It’s interesting to Google yourself every one in a while.
I just did this tonight and found an article that I wrote for the Student Leadership Journal from InterVarsity (IV) back in 2001. They publish the Journal online, but hadn’t updated back issues until this last July, it seems. Good to see something I wrote on a site other than this one.
The article was based on something I wrote for the precursor to this site that a good friend of mine strongly encouraged that I publish somehow. Another friend suggested sending it to IV and the rest is history (or at least recorded on the web).
Having read it, I think it’s pretty good. It’s also amazing to see where things have gone since then. I now own two video game systems, a PlayStation 2 and an Xbox, and am a subscriber to Xbox Live and owner of 12 games, two of which were gifts. In other areas, I own a digital camera and some equipment to go with it, a small stereo system, and the “regular” items of the electronic persuasion one finds in a somewhat normal household.
So how do I justify these in light of my earlier article? Well, for one, I know more now than I did then and am less stressed out about money than I used to be. Part of that comes from having more of it, but also from having learned that being stressed about money or possesions can be another way of putting them before God. It boils down to the fact that what I do with my money is what matters.
I’ll type that again, just for kicks. It matters more what I do with my money. My actions and inactions are what causes money to be something to be concerned about, not the money itself. Cash may bring temptations, but how we act is what determines the right or wrong of the situation. And even then, who can say if my buying an Xbox was a good decision? Qualifying that action is extremely subjective from the start.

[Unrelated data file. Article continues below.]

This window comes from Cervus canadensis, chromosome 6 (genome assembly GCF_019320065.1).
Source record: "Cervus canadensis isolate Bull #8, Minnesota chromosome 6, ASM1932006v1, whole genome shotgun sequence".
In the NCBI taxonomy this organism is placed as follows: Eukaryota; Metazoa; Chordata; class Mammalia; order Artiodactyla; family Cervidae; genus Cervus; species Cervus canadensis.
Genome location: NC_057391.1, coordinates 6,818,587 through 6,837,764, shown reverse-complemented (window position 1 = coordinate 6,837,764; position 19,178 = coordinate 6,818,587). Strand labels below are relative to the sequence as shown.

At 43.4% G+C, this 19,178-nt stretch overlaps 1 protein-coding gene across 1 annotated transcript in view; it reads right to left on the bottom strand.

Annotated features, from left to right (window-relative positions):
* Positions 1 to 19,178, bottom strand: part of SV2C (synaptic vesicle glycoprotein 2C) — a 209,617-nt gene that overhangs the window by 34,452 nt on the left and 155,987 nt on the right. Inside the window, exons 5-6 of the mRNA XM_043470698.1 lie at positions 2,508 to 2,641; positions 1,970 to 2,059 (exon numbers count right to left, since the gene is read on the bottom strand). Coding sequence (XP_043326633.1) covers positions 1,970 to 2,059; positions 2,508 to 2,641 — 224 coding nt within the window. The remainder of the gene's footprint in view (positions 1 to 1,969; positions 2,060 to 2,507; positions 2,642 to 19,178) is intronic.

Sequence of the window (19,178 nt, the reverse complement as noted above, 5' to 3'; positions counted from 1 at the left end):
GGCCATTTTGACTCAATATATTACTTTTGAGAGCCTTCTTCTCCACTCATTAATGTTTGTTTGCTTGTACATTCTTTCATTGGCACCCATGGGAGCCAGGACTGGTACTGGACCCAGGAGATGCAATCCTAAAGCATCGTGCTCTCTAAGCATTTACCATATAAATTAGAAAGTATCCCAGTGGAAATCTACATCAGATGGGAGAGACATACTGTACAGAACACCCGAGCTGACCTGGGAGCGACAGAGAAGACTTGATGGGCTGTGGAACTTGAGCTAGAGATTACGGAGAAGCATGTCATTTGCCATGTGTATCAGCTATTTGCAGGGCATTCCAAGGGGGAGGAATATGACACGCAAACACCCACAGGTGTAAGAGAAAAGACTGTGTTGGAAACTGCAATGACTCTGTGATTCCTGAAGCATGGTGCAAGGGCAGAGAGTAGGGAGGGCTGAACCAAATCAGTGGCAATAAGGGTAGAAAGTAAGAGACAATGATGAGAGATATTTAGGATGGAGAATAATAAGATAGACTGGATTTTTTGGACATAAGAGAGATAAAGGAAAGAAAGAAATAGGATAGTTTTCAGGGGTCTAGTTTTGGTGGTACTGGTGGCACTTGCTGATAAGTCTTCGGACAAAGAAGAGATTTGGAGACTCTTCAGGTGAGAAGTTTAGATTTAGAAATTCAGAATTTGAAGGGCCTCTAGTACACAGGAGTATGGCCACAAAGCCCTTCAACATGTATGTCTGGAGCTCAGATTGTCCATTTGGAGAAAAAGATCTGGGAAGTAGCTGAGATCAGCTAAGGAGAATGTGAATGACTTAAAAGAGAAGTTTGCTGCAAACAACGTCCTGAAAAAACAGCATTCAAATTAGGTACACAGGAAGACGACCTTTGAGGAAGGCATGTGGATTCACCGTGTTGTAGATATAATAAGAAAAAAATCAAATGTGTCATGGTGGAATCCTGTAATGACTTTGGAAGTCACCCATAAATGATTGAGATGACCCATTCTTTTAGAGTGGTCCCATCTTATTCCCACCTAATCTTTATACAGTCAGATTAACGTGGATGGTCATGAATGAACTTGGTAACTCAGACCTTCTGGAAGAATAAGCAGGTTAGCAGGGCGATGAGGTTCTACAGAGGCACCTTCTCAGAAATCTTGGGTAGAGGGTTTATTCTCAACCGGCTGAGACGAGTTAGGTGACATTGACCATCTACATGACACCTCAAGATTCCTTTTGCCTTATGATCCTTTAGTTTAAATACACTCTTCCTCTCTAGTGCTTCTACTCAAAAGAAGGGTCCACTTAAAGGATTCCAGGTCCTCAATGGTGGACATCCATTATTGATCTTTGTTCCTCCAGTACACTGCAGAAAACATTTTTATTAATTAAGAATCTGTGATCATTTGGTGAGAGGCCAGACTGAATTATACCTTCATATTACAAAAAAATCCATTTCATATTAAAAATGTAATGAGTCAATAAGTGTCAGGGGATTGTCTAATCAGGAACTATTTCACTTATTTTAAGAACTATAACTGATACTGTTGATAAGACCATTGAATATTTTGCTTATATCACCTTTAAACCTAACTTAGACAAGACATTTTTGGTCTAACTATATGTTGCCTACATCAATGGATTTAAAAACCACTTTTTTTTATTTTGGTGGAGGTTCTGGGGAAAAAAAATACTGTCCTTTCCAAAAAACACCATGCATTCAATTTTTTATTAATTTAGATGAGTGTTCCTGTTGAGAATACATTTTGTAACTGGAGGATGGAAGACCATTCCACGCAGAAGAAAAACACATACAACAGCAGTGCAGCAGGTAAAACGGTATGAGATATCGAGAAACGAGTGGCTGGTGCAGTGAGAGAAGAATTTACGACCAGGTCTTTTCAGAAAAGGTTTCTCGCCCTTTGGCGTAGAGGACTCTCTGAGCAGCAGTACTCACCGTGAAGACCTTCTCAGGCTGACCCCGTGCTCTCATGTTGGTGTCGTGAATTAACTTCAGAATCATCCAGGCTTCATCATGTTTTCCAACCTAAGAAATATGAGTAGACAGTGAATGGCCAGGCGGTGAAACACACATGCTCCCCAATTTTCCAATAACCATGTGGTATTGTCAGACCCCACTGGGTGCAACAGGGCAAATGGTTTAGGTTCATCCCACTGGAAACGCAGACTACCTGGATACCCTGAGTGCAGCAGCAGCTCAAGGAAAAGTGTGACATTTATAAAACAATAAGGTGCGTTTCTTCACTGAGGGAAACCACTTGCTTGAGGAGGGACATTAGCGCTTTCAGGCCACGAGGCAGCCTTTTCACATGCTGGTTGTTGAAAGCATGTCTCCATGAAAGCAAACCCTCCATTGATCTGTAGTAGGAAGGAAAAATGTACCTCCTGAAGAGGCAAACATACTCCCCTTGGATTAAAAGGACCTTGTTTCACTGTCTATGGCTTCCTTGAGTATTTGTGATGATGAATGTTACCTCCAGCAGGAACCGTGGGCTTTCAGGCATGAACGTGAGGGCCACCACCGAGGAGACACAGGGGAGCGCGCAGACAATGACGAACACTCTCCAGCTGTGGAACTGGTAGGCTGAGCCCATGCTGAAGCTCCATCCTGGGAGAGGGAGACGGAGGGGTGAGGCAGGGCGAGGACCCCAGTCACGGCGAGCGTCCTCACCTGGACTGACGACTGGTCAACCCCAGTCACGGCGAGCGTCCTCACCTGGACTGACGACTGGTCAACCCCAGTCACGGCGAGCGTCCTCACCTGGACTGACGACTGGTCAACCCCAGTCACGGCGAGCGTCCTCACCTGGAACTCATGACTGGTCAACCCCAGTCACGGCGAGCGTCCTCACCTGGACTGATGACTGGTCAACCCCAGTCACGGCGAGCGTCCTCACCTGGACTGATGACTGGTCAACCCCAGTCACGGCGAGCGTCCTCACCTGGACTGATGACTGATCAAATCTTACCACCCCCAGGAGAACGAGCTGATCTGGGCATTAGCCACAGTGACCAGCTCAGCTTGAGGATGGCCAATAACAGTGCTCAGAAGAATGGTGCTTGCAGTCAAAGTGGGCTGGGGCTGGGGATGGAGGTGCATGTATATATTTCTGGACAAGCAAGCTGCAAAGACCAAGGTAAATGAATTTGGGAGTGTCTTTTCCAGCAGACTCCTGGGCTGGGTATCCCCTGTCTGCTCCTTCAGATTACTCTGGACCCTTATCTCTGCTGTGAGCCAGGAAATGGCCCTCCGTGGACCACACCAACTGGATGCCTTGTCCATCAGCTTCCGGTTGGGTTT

There’s a difference I see in myself now and the person who wrote that article. The tone of that article is of a person worrying about whether he will do the right thing or not, if God will smile upon his actions and deliver a booming, “Well done!” from a thundercloud. In the years since then, I’ve grown more into (and am still growin into) a person who simply tries to do his best knowing that it will likely not be perfect. It’s the difference between spending time qualifying the action and spending time doing the action. Taking time for thought is wonderful, but if the thought stops the decision to act or not to act, then what is the point?
What matters is doing right as best as I can see it, making up for the mistakes as they become apparent, and remembering that God loves me from the highest points in heaven to the darkest pit of hell and there is not one thing, or many things, I can do that would alter that in the slightest.
And beleiving that is just step one.